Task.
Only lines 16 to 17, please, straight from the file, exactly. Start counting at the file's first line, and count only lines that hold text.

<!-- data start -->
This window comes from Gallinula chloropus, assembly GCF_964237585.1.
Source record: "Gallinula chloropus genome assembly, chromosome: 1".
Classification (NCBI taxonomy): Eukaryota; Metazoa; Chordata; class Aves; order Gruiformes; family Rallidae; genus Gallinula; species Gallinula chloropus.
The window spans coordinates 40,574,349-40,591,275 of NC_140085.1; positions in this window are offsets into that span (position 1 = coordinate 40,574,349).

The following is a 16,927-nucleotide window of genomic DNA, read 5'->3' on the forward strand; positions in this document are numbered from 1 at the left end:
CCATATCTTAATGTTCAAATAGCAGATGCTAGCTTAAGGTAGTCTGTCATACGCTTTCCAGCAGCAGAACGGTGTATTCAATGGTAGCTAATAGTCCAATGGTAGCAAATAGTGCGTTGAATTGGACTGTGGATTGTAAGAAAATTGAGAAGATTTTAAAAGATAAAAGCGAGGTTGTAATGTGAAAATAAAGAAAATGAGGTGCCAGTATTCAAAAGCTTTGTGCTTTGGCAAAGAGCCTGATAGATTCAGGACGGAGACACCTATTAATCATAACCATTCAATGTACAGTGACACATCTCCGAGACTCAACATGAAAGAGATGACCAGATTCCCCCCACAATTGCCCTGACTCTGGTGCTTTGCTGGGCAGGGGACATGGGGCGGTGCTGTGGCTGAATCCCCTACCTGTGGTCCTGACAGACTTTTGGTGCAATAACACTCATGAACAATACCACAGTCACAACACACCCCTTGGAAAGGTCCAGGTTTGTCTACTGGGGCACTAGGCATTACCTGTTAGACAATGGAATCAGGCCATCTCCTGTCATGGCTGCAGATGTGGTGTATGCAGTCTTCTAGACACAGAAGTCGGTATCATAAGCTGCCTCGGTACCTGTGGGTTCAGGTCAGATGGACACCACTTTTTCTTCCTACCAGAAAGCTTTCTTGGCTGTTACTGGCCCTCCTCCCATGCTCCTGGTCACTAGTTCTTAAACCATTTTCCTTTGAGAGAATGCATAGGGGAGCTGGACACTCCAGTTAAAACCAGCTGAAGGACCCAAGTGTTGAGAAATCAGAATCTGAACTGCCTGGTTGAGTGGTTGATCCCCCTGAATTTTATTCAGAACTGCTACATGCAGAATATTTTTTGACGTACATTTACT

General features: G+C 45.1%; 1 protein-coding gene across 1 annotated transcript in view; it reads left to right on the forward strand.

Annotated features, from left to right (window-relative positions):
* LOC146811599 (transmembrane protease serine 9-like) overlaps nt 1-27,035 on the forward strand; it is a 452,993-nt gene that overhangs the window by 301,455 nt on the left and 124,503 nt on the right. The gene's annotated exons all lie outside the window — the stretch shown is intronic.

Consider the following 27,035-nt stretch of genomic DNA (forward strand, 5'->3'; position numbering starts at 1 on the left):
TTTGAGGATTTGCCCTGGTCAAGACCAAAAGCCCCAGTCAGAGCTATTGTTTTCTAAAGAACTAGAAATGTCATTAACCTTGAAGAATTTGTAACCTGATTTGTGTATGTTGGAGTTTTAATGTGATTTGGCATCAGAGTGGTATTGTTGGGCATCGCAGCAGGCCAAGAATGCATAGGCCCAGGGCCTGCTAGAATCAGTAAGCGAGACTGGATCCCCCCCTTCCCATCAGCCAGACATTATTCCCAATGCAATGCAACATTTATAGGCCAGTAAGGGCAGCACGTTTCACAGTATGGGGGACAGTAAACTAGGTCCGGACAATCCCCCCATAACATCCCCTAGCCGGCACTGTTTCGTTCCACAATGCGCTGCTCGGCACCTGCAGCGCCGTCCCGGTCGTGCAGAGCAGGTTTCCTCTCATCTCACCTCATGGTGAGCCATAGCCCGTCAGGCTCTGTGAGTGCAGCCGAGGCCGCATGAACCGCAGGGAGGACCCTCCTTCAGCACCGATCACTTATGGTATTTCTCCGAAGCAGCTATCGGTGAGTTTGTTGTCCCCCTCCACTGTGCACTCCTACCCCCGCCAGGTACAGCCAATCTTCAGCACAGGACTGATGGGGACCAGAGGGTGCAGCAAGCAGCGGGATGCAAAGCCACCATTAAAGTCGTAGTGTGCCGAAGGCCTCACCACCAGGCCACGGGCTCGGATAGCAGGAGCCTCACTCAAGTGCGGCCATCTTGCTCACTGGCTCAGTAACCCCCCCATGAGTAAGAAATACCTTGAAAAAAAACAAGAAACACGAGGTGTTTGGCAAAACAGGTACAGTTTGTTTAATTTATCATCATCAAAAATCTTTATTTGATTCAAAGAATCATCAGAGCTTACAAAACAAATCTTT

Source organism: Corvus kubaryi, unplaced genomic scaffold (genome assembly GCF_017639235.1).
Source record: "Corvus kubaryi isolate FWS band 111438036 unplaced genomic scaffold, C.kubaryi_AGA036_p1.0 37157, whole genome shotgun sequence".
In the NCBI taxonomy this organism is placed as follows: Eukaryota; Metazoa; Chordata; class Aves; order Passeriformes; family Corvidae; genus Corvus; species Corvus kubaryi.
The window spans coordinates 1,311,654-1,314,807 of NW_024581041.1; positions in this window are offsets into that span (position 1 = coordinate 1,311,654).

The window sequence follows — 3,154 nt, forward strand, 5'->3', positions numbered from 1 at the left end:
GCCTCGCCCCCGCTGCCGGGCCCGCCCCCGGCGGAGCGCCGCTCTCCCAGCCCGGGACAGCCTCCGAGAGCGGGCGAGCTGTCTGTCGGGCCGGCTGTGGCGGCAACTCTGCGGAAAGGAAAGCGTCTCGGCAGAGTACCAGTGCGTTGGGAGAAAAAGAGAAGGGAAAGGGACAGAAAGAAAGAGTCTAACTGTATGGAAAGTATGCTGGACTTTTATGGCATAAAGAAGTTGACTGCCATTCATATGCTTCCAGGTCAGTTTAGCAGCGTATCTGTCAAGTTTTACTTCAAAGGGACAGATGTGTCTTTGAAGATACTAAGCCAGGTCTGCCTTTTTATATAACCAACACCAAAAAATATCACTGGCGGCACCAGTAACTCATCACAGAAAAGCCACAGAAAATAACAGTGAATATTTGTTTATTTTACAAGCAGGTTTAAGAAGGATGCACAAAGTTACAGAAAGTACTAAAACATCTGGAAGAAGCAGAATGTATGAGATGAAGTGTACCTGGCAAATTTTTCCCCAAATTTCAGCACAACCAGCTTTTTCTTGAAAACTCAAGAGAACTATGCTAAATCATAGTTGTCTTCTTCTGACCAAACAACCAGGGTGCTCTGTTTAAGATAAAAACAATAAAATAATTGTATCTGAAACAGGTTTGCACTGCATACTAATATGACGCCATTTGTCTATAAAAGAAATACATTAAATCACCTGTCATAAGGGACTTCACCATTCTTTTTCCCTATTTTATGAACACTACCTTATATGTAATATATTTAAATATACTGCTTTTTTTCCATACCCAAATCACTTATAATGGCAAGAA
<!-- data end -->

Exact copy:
The window sequence follows — 3,154 nt, forward strand, 5'->3', positions numbered from 1 at the left end:
GCCTCGCCCCCGCTGCCGGGCCCGCCCCCGGCGGAGCGCCGCTCTCCCAGCCCGGGACAGCCTCCGAGAGCGGGCGAGCTGTCTGTCGGGCCGGCTGTGGCGGCAACTCTGCGGAAAGGAAAGCGTCTCGGCAGAGTACCAGTGCGTTGGGAGAAAAAGAGAAGGGAAAGGGACAGAAAGAAAGAGTCTAACTGTATGGAAAGTATGCTGGACTTTTATGGCATAAAGAAGTTGACTGCCATTCATATGCTTCCAGGTCAGTTTAGCAGCGTATCTGTCAAGTTTTACTTCAAAGGGACAGATGTGTCTTTGAAGATACTAAGCCAGGTCTGCCTTTTTATATAACCAACACCAAAAAATATCACTGGCGGCACCAGTAACTCATCACAGAAAAGCCACAGAAAATAACAGTGAATATTTGTTTATTTTACAAGCAGGTTTAAGAAGGATGCACAAAGTTACAGAAAGTACTAAAACATCTGGAAGAAGCAGAATGTATGAGATGAAGTGTACCTGGCAAATTTTTCCCCAAATTTCAGCACAACCAGCTTTTTCTTGAAAACTCAAGAGAACTATGCTAAATCATAGTTGTCTTCTTCTGACCAAACAACCAGGGTGCTCTGTTTAAGATAAAAACAATAAAATAATTGTATCTGAAACAGGTTTGCACTGCATACTAATATGACGCCATTTGTCTATAAAAGAAATACATTAAATCACCTGTCATAAGGGACTTCACCATTCTTTTTCCCTATTTTATGAACACTACCTTATATGTAATATATTTAAATATACTGCTTTTTTTCCATACCCAAATCACTTATAATGGCAAGAA